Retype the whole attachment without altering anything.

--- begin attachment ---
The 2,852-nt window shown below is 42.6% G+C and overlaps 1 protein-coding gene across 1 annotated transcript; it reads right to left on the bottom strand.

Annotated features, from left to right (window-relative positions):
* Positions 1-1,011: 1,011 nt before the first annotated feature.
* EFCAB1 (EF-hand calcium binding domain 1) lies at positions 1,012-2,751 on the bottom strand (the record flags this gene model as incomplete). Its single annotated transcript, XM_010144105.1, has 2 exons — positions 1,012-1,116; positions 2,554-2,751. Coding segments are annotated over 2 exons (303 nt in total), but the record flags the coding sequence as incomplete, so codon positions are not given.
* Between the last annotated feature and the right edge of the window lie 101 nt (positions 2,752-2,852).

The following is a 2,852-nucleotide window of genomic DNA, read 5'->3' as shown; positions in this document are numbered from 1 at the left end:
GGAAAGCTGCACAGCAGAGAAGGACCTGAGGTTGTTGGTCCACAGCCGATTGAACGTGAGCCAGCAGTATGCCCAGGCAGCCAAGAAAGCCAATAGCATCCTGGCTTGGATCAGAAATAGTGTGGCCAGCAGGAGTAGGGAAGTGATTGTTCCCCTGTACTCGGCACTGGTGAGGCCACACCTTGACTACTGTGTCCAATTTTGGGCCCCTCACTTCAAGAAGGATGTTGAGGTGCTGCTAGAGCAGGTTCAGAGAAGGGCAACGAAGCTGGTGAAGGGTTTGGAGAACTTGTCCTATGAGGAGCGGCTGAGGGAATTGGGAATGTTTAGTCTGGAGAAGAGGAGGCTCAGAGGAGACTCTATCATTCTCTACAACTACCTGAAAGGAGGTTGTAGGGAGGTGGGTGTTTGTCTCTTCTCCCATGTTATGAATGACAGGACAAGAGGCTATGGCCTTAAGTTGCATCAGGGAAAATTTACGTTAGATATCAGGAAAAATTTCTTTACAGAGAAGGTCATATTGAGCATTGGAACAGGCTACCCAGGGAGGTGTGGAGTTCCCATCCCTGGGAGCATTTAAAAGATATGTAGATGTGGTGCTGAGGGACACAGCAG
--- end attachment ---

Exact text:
The 2,852-nt window shown below is 42.6% G+C and overlaps 1 protein-coding gene across 1 annotated transcript; it reads right to left on the bottom strand.

Annotated features, from left to right (window-relative positions):
* Positions 1-1,011: 1,011 nt before the first annotated feature.
* EFCAB1 (EF-hand calcium binding domain 1) lies at positions 1,012-2,751 on the bottom strand (the record flags this gene model as incomplete). Its single annotated transcript, XM_010144105.1, has 2 exons — positions 1,012-1,116; positions 2,554-2,751. Coding segments are annotated over 2 exons (303 nt in total), but the record flags the coding sequence as incomplete, so codon positions are not given.
* Between the last annotated feature and the right edge of the window lie 101 nt (positions 2,752-2,852).

The following is a 2,852-nucleotide window of genomic DNA, read 5'->3' as shown; positions in this document are numbered from 1 at the left end:
GGAAAGCTGCACAGCAGAGAAGGACCTGAGGTTGTTGGTCCACAGCCGATTGAACGTGAGCCAGCAGTATGCCCAGGCAGCCAAGAAAGCCAATAGCATCCTGGCTTGGATCAGAAATAGTGTGGCCAGCAGGAGTAGGGAAGTGATTGTTCCCCTGTACTCGGCACTGGTGAGGCCACACCTTGACTACTGTGTCCAATTTTGGGCCCCTCACTTCAAGAAGGATGTTGAGGTGCTGCTAGAGCAGGTTCAGAGAAGGGCAACGAAGCTGGTGAAGGGTTTGGAGAACTTGTCCTATGAGGAGCGGCTGAGGGAATTGGGAATGTTTAGTCTGGAGAAGAGGAGGCTCAGAGGAGACTCTATCATTCTCTACAACTACCTGAAAGGAGGTTGTAGGGAGGTGGGTGTTTGTCTCTTCTCCCATGTTATGAATGACAGGACAAGAGGCTATGGCCTTAAGTTGCATCAGGGAAAATTTACGTTAGATATCAGGAAAAATTTCTTTACAGAGAAGGTCATATTGAGCATTGGAACAGGCTACCCAGGGAGGTGTGGAGTTCCCATCCCTGGGAGCATTTAAAAGATATGTAGATGTGGTGCTGAGGGACACAGCAG